Your central air conditioning system costs you more money and uses more energy to heat and cool your home than any other system in your home. Typically, 44% to 50% of your utility bills pays for heating and cooling your home.
Regardless of the type of home comfort systems you have in your house, you can save money and increase comfort by properly maintaining and upgrading your air conditioning equipment.
Keep in mind that an energy-efficient air conditioner alone will not have as great an impact on your energy bills as using an approach that involves the entire house. If you combine proper equipment maintenance and upgrades with appropriate insulation, weatherization and thermostat settings, you can reduce your energy bills by up to 50%.
General Home Cooling Tips
- Use house fans. House fans help cool your home by circulating cool air throughout the house. They are most effective when the outside air temperature is cooler than the inside and when operated at night.
- An attic fan can blow away hot air that accumulates in the attic. This can go a long way to help the efficiency of your air conditioning system.
- Set your thermostat as high as comfortably possible. By maintaining a minimum difference between indoor and outdoor temperatures, you’ll lower your overall cooling bill.
- Don’t reduce your thermostat setting to a colder temperature than normal when you turn on your air conditioner. This will not cool your home any faster and could result in excessive cooling and unnecessary expense.
- Set the fan speed on high, except in humid weather. When it’s humid, set the fan speed on low.
- Consider ceiling fans to help spread the cooled air more effectively through your home without greatly increasing your power use.
- Keep lamps and TV sets away from your air conditioning thermostat.
- Shade air-conditioning units by planting trees or shrubs, but make sure you do not block the airflow. A unit operating in the shade uses up to 10% less electricity than one operating in the sun.
- Close shades or drapes on east, south, and west-facing windows during the hours when the sun’s intensity is at its peak. Open drapes and windows during early morning and overnight hours when the air outside the home is cooler.
- Turn off the air conditioner if the house (or air-conditioned rooms) will be unoccupied for an extended period. Use a programmable thermostat to turn Air off and on automatically when you know the house will be unoccupied.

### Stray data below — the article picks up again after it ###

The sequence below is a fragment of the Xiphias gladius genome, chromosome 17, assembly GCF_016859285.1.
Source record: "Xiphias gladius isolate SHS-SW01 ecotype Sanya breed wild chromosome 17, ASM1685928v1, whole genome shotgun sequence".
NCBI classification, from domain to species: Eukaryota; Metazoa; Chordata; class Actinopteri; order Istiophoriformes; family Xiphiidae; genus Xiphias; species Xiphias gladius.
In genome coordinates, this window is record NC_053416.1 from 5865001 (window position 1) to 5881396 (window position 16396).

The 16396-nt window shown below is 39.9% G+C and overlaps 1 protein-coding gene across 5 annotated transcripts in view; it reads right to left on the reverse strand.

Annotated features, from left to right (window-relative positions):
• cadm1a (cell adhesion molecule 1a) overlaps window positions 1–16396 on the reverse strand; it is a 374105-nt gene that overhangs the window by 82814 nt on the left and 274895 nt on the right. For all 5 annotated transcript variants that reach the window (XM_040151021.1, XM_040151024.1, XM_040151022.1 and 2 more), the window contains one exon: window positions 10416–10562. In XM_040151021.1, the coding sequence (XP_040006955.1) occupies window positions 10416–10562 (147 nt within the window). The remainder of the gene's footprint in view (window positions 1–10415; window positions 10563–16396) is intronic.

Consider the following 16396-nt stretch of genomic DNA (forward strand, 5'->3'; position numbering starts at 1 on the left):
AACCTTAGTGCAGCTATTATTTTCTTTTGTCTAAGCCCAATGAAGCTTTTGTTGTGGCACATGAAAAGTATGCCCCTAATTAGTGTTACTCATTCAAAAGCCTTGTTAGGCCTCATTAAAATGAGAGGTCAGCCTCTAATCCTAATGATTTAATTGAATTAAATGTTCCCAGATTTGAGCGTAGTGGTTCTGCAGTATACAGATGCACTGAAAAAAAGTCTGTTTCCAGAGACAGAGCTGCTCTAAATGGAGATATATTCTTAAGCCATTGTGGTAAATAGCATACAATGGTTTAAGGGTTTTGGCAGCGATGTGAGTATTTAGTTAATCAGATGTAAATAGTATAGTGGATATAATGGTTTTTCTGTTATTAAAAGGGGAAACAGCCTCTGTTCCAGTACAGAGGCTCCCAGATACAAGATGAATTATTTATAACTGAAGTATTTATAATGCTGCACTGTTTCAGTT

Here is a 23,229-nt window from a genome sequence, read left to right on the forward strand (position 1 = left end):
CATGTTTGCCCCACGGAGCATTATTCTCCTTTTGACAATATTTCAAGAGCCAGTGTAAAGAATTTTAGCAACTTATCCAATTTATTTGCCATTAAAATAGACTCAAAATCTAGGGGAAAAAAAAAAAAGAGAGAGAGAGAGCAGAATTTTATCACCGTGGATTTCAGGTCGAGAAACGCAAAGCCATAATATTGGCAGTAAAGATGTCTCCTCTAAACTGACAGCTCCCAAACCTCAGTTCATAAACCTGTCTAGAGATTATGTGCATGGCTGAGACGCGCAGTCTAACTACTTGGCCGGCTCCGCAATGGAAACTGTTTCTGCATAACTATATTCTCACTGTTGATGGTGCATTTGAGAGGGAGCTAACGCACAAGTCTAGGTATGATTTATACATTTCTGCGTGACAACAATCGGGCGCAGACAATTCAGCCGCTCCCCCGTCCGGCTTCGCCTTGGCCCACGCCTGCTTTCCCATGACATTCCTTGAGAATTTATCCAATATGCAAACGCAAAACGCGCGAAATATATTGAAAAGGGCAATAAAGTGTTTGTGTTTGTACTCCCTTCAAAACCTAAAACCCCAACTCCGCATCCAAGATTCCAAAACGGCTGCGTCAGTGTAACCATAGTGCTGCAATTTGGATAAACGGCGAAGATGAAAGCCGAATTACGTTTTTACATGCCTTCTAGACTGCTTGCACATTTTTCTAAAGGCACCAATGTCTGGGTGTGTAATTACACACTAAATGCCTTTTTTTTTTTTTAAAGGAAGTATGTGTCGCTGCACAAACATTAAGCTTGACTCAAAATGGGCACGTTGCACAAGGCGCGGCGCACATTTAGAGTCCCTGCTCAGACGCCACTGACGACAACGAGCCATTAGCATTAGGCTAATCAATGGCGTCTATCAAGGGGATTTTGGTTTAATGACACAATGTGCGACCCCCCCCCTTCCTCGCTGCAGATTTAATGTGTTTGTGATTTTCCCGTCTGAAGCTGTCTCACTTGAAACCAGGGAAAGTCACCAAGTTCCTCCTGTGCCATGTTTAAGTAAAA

- A central AC system is more efficient than multiple window units.
- A single duct work leak can cost your system over 20% energy efficiency. We can stop the leaks in your energy budget and save you money.
There are a few more steps you can take to substantially improve your home’s energy efficiency.
Taking a Holistic Approach to Home Energy Conservation
To achieve the maximum in total home comfort and energy savings, we recommend that you step back and look at the big picture of energy consumption in your home. The fact is, your total home comfort and efficiency is the product of many systems: heating, cooling, lighting and electrical, plumbing and possibly others working together. It is the interplay between these systems, combined with the size, age, physical features and location of your home, and even your lifestyle, that combine to produce the total energy efficiency of your home.
Changing or upgrading one system, without considering the other factors will usually result in some improvement, but may not deliver the maximum possible benefit.
If you’re building a new home, or considering a major remodel or system upgrade, consider an Integrated Systems approach. It may cost a little more now, but will undoubtedly save you a bundle over time. Our skilled engineers and technicians will look at the big picture when designing a solution for your home. Call us now for a FREE, no-obligation Systems Evaluation and estimate today.
Conduct a Home Energy Audit
The place to begin when evaluating your home’s overall energy efficiency and deciding how to reduce consumption and costs is with a Home Energy Audit. This takes into consideration much more than just your heating and cooling systems, and will give you a benchmark from which to make decisions and measure your energy saving progress.
Here are some of the heating and cooling factors your energy audit should take into consideration:
- Insulation in walls, floors, and attic.
- Vapor Barriers in walls
- Quality of Windows — Single or double pane
- Heat loss around doors and windows
- Quality of insulation in doors
- Integrity of ductwork — Any leaks
- Cleanliness of ductwork
- Use of “passive” solar energy
- Use of drapes and other window coverings to prevent heat loss
- Efficiency of heating and cooling systems — Condition of filters, etc.